Long Distance Grandparenting

Nearly every Monday morning at about 5am, I wake to the sound of my cell phone vibrating on my nightstand. I don’t really mind this early interruption to my slumber. My weekly “Morning, GaGa!” photo makes me smile every time. Sometimes, if I am really lucky, I even get a video!

If you know me, or have read some of my other posts, you know that our only granddaughter lives very far away. This makes it quite challenging for us to see her (or her Mama and Daddy) with any regularity. I will say that we are well acquainted, though, thanks to the use of technology. We Skype at least once a week and my phone is full of photos (nearly 2,000!) and videos of their daily activities.

I love the fact that we can experience their daily life from afar, and I feel that Fee knows us pretty well, something that would not have been possible twenty years ago, when our children were small. She takes our weekly visits in stride, greeting me enthusiastically when the screen pops up with a “Hi GaGa” and a smile, or hiding away in the corner under a blanket fort while I ask “Where is Fee?” She is a smart one, that one. When I ask her if she could give me a kiss or hug she replies, “I can’t – there is glass there!” referring to the computer screen that is between us. He first question is always “Where has Poppa gone?” and when he is here he will sneak up and surprise her, receiving a squeal and a giggle when she sees his face appear behind me.

This is not to say that it is easy. I long to hold her on my lap and tell her a story, or to tuck her in to bed at night and kiss her forehead. When I am out and about and see other grandparents doing things with their grandchildren I feel a pang of envy. I am sure they see me staring, and probably wonder what kind of a creepy individual I am.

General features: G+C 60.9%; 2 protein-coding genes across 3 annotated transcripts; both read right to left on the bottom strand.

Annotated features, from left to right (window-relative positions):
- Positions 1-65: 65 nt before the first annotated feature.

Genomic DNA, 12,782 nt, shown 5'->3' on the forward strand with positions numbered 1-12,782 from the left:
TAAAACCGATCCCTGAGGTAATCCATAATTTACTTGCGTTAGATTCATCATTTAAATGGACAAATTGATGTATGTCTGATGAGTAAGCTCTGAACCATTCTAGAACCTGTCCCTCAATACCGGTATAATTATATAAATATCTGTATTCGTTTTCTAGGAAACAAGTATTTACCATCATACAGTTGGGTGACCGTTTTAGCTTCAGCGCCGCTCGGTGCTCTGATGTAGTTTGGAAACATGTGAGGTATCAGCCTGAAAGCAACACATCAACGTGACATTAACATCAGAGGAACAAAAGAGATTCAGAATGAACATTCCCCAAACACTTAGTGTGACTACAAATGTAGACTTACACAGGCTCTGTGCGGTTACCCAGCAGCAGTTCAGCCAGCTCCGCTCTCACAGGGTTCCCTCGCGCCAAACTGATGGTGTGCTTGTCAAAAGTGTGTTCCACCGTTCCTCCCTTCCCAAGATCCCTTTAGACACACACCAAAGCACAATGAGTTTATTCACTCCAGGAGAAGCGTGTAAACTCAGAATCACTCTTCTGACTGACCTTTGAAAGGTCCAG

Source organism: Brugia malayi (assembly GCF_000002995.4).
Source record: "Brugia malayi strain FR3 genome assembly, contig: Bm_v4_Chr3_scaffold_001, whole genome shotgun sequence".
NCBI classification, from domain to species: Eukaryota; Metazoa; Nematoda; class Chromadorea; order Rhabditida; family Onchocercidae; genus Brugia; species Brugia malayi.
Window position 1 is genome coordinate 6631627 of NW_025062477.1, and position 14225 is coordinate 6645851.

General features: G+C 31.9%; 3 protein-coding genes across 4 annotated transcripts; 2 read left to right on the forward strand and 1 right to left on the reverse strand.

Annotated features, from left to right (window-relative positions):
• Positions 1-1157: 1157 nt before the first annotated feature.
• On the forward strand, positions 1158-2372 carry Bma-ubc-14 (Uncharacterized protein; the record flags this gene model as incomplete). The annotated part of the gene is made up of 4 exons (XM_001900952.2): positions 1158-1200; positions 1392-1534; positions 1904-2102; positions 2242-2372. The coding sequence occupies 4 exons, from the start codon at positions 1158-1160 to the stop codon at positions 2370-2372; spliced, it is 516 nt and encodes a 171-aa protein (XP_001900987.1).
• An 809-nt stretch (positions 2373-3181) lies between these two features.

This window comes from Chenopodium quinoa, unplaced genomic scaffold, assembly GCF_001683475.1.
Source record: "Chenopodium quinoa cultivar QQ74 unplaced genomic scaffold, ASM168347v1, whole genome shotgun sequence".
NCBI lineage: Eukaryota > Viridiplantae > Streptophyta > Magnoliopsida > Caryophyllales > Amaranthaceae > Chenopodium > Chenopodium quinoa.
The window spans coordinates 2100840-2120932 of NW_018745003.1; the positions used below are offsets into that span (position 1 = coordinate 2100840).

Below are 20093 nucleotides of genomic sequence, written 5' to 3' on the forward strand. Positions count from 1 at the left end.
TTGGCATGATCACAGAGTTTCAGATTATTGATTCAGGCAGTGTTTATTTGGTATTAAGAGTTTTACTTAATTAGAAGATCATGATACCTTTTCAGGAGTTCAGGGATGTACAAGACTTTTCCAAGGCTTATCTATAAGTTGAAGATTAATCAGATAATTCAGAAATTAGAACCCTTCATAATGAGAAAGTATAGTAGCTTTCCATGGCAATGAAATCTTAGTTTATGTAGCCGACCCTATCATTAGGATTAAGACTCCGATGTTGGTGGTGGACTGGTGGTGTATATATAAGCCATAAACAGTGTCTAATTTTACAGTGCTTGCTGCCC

When our children all began to move away their lack of proximity was tough at times, but it was manageable.  They have all been able to come home quite often, and we text each other almost daily. It has been exciting to visit each of them and get to know the cities that they now live in. It wasn’t until Fee was born that we truly realized how difficult the distance would be.

Our girls were very lucky.  Both sets of grandparents lived close by. They were always available for birthdays and Sunday dinners. They babysat whenever we needed them to, and even watched them for the day when they were sick so that we could both get to work. My mother-in-law loved those days. She would settle them into her own bed and serve them toast and chicken soup. Our parents were close to the girls and very involved in their lives.

When two our daughters came home a few weeks ago they paid a visit to their paternal grandmother. She took them upstairs to the apartment that she had lived in with their grandfather when they were both little girls. It was wonderful to hear them reminiscing about the times that they had spent there as children. Listening to them recalling these special memories made me think about my own impact on my grandchildren and what their memories will be.

In less than a month Jim and I will be grandparents to two little girls.  These last few weeks are almost as hard for me as they are for their parents.  I wish that I could drop by and give my daughter a break from chasing a two-year-old around so that she can rest. I want to be there to see our new granddaughter soon after she makes her appearance in the world. I wish I could see the expression on Fee’s face when she meets her new baby sister, and be available to reassure her of her place in the world when she feels displaced and out of sorts because she is no longer the center of the universe.

After Christmas we will take another trip to see them in their own home. It will be a long plane ride that I wouldn’t even consider again if it weren’t for the prize at the end of the journey. When we get there I will have to load up on enough kisses and cuddles to last me until the next time we visit. It will be hard to leave not knowing exactly when that visit will be.